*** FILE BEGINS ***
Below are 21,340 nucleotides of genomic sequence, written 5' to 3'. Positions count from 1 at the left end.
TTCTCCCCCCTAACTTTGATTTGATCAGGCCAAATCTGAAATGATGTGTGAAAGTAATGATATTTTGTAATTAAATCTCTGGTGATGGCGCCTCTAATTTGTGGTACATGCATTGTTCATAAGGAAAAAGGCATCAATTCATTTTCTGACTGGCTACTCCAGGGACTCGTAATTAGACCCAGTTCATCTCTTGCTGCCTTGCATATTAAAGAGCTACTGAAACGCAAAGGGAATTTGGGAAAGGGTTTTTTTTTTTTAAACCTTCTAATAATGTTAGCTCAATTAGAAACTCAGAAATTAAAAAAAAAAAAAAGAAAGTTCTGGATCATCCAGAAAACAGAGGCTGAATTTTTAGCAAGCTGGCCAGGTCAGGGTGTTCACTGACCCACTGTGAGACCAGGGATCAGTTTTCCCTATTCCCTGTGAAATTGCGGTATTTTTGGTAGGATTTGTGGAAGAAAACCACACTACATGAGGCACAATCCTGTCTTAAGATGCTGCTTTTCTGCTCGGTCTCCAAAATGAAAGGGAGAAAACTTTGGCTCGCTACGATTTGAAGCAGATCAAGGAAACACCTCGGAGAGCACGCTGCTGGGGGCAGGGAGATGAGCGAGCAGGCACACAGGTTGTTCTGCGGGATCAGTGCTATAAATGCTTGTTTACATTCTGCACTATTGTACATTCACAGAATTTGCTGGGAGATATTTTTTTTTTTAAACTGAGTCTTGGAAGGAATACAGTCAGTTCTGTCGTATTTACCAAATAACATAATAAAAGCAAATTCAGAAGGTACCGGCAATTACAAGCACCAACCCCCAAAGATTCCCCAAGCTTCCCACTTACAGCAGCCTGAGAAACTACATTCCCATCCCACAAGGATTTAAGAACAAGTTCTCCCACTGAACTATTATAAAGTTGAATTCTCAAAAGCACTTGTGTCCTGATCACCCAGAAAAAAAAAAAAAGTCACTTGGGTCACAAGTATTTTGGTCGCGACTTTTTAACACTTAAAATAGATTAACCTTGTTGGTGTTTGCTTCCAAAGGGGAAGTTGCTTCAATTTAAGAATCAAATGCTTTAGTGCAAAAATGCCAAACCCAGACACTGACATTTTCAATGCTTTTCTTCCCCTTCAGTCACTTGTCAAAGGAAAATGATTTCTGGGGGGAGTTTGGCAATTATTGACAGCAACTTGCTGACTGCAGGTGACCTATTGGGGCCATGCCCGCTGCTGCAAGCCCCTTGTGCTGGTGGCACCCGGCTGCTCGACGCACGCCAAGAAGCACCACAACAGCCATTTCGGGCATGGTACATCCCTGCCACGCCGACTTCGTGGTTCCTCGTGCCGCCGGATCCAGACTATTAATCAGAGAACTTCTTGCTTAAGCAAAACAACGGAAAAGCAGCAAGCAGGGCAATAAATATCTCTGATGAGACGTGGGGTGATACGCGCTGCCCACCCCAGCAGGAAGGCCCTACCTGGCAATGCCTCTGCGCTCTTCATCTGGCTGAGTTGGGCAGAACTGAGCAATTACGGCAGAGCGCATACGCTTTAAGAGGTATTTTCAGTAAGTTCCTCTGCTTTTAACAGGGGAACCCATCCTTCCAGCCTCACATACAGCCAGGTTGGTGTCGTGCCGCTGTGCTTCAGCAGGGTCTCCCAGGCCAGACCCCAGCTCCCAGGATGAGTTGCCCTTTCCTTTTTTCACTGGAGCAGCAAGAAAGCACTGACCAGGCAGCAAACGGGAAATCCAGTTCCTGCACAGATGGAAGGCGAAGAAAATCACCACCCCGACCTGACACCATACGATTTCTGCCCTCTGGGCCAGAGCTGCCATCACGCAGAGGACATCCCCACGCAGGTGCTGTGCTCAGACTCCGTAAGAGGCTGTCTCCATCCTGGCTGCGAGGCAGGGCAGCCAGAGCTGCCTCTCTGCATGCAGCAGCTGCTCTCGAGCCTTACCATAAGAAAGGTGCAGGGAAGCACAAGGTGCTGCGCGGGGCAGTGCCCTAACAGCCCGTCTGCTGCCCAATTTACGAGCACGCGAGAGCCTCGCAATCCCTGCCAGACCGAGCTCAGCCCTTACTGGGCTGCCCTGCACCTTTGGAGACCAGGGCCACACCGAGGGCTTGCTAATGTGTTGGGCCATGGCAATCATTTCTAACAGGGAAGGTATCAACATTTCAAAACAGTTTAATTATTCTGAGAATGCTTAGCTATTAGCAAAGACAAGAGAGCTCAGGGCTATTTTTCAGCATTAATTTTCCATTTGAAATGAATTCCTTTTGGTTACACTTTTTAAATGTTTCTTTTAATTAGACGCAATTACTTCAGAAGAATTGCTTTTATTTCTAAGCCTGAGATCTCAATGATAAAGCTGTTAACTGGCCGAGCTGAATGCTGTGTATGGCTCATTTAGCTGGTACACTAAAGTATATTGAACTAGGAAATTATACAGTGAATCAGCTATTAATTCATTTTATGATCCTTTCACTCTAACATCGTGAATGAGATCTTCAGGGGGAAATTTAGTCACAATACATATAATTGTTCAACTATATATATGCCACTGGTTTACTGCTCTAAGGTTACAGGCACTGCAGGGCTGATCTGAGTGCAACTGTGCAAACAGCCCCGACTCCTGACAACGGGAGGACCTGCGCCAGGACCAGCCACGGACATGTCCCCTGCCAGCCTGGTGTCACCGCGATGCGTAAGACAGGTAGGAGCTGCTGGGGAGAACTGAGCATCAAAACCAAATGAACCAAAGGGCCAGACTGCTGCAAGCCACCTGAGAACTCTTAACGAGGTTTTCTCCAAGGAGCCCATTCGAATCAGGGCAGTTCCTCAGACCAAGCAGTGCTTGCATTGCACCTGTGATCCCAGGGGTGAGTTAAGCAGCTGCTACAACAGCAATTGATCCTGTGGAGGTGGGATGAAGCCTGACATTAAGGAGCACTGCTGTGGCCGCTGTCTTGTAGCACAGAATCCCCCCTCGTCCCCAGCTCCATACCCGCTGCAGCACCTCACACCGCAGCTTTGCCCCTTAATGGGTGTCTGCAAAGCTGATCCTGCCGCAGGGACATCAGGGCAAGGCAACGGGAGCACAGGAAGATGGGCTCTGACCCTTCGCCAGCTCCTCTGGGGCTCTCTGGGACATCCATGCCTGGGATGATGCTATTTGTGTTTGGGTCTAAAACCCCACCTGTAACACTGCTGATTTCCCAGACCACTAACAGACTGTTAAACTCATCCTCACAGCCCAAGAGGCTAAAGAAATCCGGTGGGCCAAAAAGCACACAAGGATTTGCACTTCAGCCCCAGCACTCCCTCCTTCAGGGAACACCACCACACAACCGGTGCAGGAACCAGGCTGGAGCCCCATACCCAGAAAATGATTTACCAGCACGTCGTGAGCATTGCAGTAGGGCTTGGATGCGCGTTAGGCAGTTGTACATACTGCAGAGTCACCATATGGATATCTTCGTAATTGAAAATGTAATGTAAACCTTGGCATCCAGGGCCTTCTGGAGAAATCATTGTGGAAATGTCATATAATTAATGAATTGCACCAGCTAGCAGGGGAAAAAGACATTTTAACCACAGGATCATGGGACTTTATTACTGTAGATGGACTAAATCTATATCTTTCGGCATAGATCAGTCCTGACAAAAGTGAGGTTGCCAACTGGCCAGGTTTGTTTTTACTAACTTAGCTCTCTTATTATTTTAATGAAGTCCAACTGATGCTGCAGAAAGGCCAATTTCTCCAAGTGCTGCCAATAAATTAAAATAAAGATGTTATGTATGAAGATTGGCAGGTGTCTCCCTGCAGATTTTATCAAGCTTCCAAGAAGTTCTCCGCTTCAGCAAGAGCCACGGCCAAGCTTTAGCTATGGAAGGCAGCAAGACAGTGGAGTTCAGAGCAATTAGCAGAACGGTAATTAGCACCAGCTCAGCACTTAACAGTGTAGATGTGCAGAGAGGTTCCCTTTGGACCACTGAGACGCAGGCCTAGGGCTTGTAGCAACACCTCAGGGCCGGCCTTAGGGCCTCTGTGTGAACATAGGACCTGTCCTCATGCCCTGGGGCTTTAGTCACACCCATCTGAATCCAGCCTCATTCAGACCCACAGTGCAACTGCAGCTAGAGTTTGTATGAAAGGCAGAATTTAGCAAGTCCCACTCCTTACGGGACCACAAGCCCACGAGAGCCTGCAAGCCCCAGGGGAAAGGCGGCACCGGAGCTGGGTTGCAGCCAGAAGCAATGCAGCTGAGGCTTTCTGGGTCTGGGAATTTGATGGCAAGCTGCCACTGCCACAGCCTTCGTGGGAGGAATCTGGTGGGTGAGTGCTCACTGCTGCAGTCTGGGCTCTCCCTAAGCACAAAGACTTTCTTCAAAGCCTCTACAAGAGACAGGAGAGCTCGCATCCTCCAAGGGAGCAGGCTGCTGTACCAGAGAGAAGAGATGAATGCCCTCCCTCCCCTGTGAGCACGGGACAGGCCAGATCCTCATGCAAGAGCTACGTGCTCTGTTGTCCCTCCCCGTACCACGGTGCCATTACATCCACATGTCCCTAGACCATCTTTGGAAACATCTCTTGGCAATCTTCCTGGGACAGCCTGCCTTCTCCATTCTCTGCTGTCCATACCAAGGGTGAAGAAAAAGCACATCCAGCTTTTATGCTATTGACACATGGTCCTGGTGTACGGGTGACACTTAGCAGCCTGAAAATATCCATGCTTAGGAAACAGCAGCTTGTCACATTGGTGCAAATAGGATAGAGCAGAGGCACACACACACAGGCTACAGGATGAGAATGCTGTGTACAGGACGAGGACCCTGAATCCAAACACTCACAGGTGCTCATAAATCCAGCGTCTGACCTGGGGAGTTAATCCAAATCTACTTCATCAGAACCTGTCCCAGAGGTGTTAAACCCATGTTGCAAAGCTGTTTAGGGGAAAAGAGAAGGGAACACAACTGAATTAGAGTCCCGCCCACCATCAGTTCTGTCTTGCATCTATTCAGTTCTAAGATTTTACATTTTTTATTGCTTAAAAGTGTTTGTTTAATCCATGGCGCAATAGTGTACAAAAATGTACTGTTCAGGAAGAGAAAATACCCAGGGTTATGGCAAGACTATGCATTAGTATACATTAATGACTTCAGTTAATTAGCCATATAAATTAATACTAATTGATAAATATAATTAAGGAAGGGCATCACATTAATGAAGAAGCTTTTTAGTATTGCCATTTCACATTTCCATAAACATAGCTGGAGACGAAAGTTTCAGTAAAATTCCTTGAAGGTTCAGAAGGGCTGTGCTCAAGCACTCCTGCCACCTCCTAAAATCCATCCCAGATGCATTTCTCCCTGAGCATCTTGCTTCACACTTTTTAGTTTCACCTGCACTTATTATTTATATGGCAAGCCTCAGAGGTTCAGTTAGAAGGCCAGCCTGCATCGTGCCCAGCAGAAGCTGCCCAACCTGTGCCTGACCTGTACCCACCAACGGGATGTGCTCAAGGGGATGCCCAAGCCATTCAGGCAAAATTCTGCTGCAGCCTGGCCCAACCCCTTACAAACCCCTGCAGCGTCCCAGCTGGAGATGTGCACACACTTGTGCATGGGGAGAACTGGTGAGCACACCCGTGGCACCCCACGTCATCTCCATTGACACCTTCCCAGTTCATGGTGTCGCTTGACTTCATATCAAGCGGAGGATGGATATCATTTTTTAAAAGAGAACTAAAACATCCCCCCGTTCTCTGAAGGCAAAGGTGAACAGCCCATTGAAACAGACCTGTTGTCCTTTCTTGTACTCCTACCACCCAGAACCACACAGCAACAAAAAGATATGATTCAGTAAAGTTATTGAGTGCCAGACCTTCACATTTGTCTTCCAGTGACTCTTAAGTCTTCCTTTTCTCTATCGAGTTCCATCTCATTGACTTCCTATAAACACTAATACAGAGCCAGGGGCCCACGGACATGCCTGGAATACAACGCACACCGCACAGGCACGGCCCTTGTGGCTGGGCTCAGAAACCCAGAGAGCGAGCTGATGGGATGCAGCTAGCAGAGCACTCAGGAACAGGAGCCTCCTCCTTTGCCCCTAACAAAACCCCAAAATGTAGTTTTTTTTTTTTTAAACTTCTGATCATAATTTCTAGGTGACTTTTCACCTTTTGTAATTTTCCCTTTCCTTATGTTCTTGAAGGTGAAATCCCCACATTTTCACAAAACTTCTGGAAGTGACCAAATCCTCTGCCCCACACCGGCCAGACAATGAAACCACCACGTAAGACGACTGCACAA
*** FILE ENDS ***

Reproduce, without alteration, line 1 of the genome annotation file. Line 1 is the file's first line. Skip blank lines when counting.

Below are 21,340 nucleotides of genomic sequence, written 5' to 3'. Positions count from 1 at the left end.